In a series like this, dedicated to my favorite ski slopes, I could not miss an article dedicated to the most famous ski slope in the world: The Streif.
When the month of January arrives, we, fans of the ski world, prepare to attend one of the highlights of the ski racing season: The International Hahnenkamm Race.
The International Hahnenkamm Race is held on the Hahnenkamm mountain (the name translates to "Rooster’s Comb"), one of the mountains surrounding the ski resort town of Kitzbühel.
The racecourse, The Streif is considered one of the most demanding runs of the FIS Downhill calendar.
Kitzbühel is a medieval town and a ski resort located in the Kitzbühel Alps along the river Kitzbüheler Ache, only 95 kilometers east of Innsbruck and 120 km from Munich.
Kitzbühel has always epitomized the perfect combination of sport and lifestyle.
The historic town center offers a variety of exclusive shopping opportunities ranging from international brands right through to local dressmakers.
The town is also home to more than 13 award-winning restaurants and a multitude of Tyrolean mountain huts and traditional inns serving traditional local cuisine.
The Kitzbühel / Kirchberg ski area, or Kitzski, nestles between the Kitzbüheler Horn and the Hahnenkamm, and also the Pengelstein and Resterhöhe, between 800 and 2000 meters altitude. From the legendary 'Streif' ski run to pistes ideal for beginners, the ski area around Kitzbühel has 57 cable cars and lifts giving access to 234 km of pistes, including 119 covered by a modern snow-making system, and 36 km of ski routes. As well as variety-packed pistes, countless 'gmiatliche' (= cozy) ski lodges right at the ski runs tempt you in for some refreshments.
To reach the start of The Streif you must take the Hahnenkammbahn, a 6-passenger Gondola lift built in 1996. In approximately 8 minutes you move from the Base station (782 m.) to the Top station located at 1660 meters a.s.l.
Each of the gondolas is named after the winners of the Hahnenkamm Races.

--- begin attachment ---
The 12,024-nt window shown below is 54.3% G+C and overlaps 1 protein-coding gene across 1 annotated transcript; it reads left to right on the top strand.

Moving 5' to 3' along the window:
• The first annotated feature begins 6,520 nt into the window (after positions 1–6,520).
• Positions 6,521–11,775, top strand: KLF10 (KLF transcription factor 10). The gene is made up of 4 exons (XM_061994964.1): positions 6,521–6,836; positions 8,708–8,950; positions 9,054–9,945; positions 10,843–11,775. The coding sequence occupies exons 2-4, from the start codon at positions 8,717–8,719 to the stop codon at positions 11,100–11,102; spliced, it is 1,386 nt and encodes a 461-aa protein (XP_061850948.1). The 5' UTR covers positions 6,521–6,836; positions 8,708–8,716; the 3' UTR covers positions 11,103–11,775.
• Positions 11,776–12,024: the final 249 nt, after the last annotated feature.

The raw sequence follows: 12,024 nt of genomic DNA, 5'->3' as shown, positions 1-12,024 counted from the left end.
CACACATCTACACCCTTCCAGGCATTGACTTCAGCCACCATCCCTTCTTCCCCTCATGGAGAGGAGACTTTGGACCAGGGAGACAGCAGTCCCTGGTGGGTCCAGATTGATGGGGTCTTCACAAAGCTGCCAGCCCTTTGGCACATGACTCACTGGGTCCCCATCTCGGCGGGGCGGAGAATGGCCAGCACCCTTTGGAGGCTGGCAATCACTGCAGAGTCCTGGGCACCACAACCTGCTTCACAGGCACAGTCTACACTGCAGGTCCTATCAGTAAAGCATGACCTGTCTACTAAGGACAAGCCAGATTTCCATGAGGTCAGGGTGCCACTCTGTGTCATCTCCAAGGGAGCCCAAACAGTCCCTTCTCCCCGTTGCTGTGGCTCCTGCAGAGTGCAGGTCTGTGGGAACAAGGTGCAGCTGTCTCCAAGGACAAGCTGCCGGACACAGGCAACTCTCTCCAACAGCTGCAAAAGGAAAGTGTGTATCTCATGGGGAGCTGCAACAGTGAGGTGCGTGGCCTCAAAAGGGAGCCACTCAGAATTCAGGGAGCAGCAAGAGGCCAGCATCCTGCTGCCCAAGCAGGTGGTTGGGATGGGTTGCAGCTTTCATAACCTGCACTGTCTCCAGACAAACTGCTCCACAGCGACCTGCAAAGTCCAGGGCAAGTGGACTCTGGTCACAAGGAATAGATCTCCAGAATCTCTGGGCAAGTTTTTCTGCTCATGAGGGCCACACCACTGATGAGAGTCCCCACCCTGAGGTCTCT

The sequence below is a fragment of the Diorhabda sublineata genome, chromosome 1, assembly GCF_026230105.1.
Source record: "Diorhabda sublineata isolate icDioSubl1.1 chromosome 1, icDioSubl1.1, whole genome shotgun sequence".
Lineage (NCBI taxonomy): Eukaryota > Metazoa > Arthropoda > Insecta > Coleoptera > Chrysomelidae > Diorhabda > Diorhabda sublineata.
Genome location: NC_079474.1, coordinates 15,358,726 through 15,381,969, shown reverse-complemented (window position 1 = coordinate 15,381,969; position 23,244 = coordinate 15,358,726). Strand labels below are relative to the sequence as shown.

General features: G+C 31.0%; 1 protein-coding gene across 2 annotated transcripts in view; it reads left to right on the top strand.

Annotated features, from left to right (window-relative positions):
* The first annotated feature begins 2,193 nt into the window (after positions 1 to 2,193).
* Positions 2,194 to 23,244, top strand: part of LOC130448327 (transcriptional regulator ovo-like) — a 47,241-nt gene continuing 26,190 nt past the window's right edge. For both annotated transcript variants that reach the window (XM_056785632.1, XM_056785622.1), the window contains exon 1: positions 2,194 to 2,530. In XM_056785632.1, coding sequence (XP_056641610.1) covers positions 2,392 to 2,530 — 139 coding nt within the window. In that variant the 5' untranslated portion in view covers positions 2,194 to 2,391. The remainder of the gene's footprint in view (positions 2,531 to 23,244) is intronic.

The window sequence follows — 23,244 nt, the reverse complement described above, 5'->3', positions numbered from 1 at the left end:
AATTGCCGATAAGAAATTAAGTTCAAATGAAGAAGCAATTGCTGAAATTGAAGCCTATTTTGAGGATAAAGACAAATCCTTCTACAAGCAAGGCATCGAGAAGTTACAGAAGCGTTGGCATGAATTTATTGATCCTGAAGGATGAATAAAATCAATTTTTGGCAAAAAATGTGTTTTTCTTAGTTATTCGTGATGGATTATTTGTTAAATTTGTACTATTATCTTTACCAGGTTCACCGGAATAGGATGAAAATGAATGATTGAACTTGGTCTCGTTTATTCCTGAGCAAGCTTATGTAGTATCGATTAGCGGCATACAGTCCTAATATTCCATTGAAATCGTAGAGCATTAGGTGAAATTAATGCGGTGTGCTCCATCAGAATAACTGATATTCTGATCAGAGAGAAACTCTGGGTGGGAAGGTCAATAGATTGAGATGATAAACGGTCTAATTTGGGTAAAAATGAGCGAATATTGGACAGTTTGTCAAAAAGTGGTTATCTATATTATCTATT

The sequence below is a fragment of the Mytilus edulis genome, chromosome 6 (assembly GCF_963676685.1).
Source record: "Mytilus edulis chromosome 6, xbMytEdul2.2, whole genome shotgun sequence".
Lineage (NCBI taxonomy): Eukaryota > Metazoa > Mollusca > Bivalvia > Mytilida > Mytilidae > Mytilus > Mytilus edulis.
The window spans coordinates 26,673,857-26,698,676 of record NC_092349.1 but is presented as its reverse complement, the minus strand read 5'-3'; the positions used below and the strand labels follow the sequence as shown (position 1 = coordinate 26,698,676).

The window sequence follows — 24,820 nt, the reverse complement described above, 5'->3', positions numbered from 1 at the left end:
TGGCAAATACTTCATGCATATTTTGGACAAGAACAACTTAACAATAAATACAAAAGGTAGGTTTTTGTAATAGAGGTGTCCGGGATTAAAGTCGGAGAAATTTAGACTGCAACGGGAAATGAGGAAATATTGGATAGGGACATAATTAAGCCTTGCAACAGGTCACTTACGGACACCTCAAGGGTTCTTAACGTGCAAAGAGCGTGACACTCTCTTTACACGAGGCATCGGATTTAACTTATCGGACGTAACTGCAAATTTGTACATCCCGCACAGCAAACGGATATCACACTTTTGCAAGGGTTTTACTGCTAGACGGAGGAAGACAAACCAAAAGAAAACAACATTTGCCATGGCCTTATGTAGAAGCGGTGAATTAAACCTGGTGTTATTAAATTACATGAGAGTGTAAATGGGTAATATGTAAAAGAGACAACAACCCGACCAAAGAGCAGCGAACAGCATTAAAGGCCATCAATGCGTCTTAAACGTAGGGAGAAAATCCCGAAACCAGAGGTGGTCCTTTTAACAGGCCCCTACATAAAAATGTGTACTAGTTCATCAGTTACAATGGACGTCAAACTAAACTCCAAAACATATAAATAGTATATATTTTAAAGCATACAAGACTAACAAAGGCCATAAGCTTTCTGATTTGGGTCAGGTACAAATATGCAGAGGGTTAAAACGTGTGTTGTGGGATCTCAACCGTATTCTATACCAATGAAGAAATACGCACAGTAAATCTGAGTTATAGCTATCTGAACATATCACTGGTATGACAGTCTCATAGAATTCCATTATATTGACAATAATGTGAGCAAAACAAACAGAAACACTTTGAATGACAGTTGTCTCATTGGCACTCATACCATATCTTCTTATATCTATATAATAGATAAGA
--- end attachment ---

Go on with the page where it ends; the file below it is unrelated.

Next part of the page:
The Streif ski run is incomparable and has all the elements of a classic downhill race track: steep edges which result in breathtaking high-speed jumps, steep slopes, schuss sections, curves, gliding sections, spectacular bumps, and much, much more.
The world-famous ski run takes its name from the Streifalm, the meadow on the upper part of the course.
The key sections, such as the Mausefalle (mousetrap), Steilhang (steep slope), and Hausbergkante (local mountain edge), are classified as “extremely difficult ski runs” (Ski route 21 Streif-Rennstrecke), are often very icy and are therefore reserved for good and brave skiers.
The first third of the run comprises three of the key sections – the Startschuss, Mausefalle (mousetrap), and Steilhang (steep slope).
The run then enters the varied and more easy middle stretch – with the Brueckenschuss, Gschoess, Alte Schneise, Seidlalm, Laerchenschuss, and Oberhausberg sections.
The final part begins at the Hausbergkante (local mountain edge) to continues along the Hausberg, before the Zielschuss (finishing straight) and the Zielsprung (final jump) sections. The finish line is located at the end of the run, on the Rasmusleitn.
If you don't feel confident or your ski level is not enough to face The Streif, don't worry. The Familienstreif family run is a special highlight for skiers. The most difficult sections of the racecourse are simply missed out, transforming the Streif into an enjoyable slope.
And remember, that key sections of The Streif are closed from around 6 January to allow for the week-long preparation works to take place.
To avoid further closures, in the summer of 2010, alterations were made to the Streif to widen the areas between the Steilhang (steep slope) and Seidlalm (“Gschöss”). This means that skiers can access this area while the race track is being prepared in January and during the week of the race itself.